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Monday, May 3, 1999 Published at 08:22 GMT 09:22 UK

World: Europe

Ecevit asked to form government

Mr Ecevit's party wooed voters to emerge top of the April election

Turkey's outgoing Prime Minister, Bulent Ecevit, says he has been formally charged with the task of forming a new government following last month's general elections.

Chris Morris in Ankara: Parliament has got off to a turbulent start
Coming out of a brief meeting with Turkish President Suleyman Demirel, Mr Ecevit said: "President Demirel has given me the duty to set up a government. As of this morning, I will launch efforts for a government."

Mr Ecevit's Democratic Left Party (DSP) emerged strongest in the April poll, winning 22.19% of the votes guaranteeing 136 seats in the 550 seat legislature.


However the DSP leader refused to comment on which possible forms of coalition he will be pursuing, although he did say that it would most probably comprise at least three parties.

"(On Tuesday), I will meet my deputies. Afterwards I will meet the leaders of the other parties," Mr Ecevit said.

Correspondents say the DSP is most likely to seek an alliance with the far-right Nationalist Movement Party (MHP) and the centre-right Motherland Party (ANAP).


The BBC's Chris Morris: "Mr Ecevit has up to 45 days to mend fences and make deals"
Turkish politics has fallen victim to instability over the last four years, during which the country has seen the fall of four governments. Inter-party rivalries have set back efforts to push though social security and financial reform required by the International Monetary Fund to cut Turkey's deficits and bring down inflation.

Conflicts emerged in the new parliament on Sunday, when a newly elected female MP caused uproar by arriving for the swearing-in ceremony wearing an Islamic-style headscarf.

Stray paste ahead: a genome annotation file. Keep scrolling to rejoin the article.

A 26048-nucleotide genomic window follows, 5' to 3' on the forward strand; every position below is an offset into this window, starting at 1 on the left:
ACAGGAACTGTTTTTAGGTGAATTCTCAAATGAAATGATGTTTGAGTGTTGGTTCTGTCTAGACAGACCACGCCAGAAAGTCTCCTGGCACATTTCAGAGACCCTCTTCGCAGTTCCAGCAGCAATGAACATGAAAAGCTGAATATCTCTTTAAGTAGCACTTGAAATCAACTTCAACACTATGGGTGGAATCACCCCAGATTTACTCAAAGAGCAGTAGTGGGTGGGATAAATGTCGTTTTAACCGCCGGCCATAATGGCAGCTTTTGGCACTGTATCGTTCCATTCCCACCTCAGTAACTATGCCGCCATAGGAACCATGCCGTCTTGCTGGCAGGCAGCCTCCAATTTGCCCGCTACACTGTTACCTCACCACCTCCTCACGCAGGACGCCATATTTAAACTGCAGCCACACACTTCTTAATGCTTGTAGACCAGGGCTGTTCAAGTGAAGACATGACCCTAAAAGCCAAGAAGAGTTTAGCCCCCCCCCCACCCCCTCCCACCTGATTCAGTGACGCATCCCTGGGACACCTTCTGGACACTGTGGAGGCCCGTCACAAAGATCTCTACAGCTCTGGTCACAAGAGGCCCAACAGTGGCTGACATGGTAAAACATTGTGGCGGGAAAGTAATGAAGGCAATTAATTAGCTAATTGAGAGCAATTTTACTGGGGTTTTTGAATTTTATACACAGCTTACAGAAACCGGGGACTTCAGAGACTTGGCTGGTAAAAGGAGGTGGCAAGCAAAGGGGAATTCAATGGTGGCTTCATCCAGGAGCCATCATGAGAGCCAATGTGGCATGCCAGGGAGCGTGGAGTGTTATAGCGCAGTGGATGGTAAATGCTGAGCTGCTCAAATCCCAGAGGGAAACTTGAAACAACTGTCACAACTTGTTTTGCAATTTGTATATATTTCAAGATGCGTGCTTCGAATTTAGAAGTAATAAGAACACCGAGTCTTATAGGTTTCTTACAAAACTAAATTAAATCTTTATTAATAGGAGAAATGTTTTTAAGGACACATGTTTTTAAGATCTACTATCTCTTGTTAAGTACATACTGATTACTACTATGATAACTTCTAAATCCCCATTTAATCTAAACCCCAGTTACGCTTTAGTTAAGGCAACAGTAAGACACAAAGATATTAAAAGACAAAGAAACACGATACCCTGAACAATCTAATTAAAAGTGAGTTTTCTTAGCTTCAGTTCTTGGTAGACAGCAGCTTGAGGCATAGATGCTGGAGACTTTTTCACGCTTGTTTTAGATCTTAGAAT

[ image: Merve Kavakci sys she will cover her head in accordance with her beliefs]
Merve Kavakci sys she will cover her head in accordance with her beliefs
The incident prompted Mr Ecevit to accuse the MP, Merve Kavakci of the pro-Islamist Virtue Party, of violating the basic principles of the secular Turkish Republic.

After his meeting with President Demirel, Mr Ecevit said: "When I am putting together a government there will be no deviation from the basic principles of the state, primarily secularism."

The headscarf is an emotive symbol in Turkish political life, seen by secularists as the flag of political Islam threatening to overturn the strictly secular constitution.

Ms Kavakci's Virtue Party lost 33 seats in the election and is not expected to take part in the next cabinet. But it could still emerge as the chief opposition party in parliament, with 111 seats.

Turkey's constitution allows 45 days for the formation of a new government. If the deadline is not met, the president has the authority to form an interim government and declare new elections.

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